Leena Hilakivi-Clarke, PhD

Assistant Director for Faculty Affairs, Professor
Telephone Number

Dr. Leena Hilakivi-Clarke’s research involves studying the role of dietary factors in affecting breast cancer risk and mortality. She investigates how maternal diet and obesity during pregnancy can pre-program offspring’s risk of developing breast cancer, focusing on persistent changes in the offspring’s epigenome, gut microbiota and inflammatory pathways. She also studies possible interventions that could be implemented either during pregnancy or to adult offspring to prevent their increased breast cancer risk and risk of breast cancer recurrence.  These interventions include bioactive compounds in foods, such as genistein and vitamin D, beneficial dietary fats, or traditional anti-inflammatory herb mixtures. Another research topic Dr. Hilakivi-Clarke has been studying is the biological changes caused by social isolation and loneliness that could explain why socially isolated individuals are at a significantly increased risk of dying of breast cancer. Along with smoking and obesity, social isolation is linked to adverse health outcomes. Dr. Hilakivi-Clarke collaborates closely with experts in computational modeling and has several past collaborations with epidemiologists to translate her preclinical findings to the clinic.

Education and Employment

  • Faculty (from research Associate Professor to tenured full Professor): Georgetown University, Washington, D.C., 1991-2020
  • Fogarty post-doctoral fellowship: National Institutes of Health, Bethesda, Maryland, 1987-1990
  • PhD: Experimental Psychology and Physiology, University of Helsinki, Finland, 1987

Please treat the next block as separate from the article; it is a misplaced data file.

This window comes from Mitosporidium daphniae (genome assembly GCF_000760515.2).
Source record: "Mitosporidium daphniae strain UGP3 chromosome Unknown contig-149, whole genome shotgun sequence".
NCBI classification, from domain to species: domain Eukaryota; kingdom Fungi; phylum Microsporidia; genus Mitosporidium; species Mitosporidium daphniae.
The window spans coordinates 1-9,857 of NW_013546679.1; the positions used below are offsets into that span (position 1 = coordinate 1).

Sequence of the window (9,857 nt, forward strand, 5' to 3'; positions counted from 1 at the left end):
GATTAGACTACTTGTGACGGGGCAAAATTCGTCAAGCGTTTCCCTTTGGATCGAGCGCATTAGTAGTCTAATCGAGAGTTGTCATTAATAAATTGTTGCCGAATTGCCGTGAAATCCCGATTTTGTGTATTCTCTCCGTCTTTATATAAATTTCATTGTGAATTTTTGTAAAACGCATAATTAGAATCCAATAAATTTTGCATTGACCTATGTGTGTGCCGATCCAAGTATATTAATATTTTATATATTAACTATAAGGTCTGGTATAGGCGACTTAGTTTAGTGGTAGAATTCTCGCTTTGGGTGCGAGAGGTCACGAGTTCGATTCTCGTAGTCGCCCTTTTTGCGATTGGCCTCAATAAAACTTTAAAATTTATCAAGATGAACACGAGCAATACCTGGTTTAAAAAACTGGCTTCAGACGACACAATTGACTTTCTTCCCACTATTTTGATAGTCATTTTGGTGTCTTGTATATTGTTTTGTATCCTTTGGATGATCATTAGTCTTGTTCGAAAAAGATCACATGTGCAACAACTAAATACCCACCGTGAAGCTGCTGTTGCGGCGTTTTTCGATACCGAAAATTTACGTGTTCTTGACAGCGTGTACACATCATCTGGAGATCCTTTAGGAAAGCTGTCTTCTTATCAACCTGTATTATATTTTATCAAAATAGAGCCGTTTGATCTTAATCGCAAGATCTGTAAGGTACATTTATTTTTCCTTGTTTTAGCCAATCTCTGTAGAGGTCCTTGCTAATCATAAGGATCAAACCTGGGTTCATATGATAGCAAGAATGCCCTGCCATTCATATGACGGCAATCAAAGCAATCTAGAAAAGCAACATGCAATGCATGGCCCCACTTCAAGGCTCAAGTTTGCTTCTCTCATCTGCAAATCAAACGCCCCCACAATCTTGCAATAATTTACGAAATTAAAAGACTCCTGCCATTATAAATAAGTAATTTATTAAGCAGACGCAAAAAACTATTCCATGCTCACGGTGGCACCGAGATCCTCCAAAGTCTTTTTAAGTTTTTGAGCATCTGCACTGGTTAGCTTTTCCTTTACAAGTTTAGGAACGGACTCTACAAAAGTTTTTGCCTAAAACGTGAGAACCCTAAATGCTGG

Primary Research Areas:

  • Breast Cancer

Research Specialties:

  • Nutrition, including Maternal Nutrition
  • Obesity
  • Cancer Prevention
  • Epigenetics
  • Inflammation
  • Cancer Immune Microenvironment
  • Gut Microbiota
  • Stress and Cancers (from a total of over >160 publications)

Maternal or paternal dietary and hormonal exposures during pregnancy and breast cancer risk among offspring

  1. Hilakivi-Clarke LA, Clarke R, Onojafe I, Raygada M, Cho E, Lippman ME. A maternal diet high in n-6 polyunsaturated fats alters mammary gland development, puberty onset, and breast cancer risk among female rat offspring. PNAS 94:93729377, 1997. PMID: 9256489
  2. de Assis S, Warri A, Olufunto S, Cruz I, Wang Y, Tian Y, Zhang B, Huang T, Hilakivi-Clarke LA. High-fat or ethinyloestradiol intake during pregnancy increases mammary cancer risk in several generations of female offspring. Nature Communications 3:1053-, 2012. PMID: 22968699
  3. Hilakivi-Clarke L, Warri A, Bouker KB, Zhang X, Cook KL, Jin L, Zwart A, Nguyen N, Hu R, Cruz MI, de Assis S, Wang X, Xuan J, Wang Y, Wehrenberg B, and Clarke R. Effects of in utero exposure to ethinyl estradiol on tamoxifen resistance and breast cancer recurrence in a preclinical model. JNCI 2016:109. PMID: 27609189
  4. Zhang X, de Oliveira Andrade F, Zhang H, Cruz I, Clarke R, Gaur P, Verma V, Hilakivi-Clarke L. Maternal obesity increases offspring’s mammary cancer recurrence and impairs tumor immune response. Endocrine Relat Cancer 27:1-14, 2020. PMID: 32580156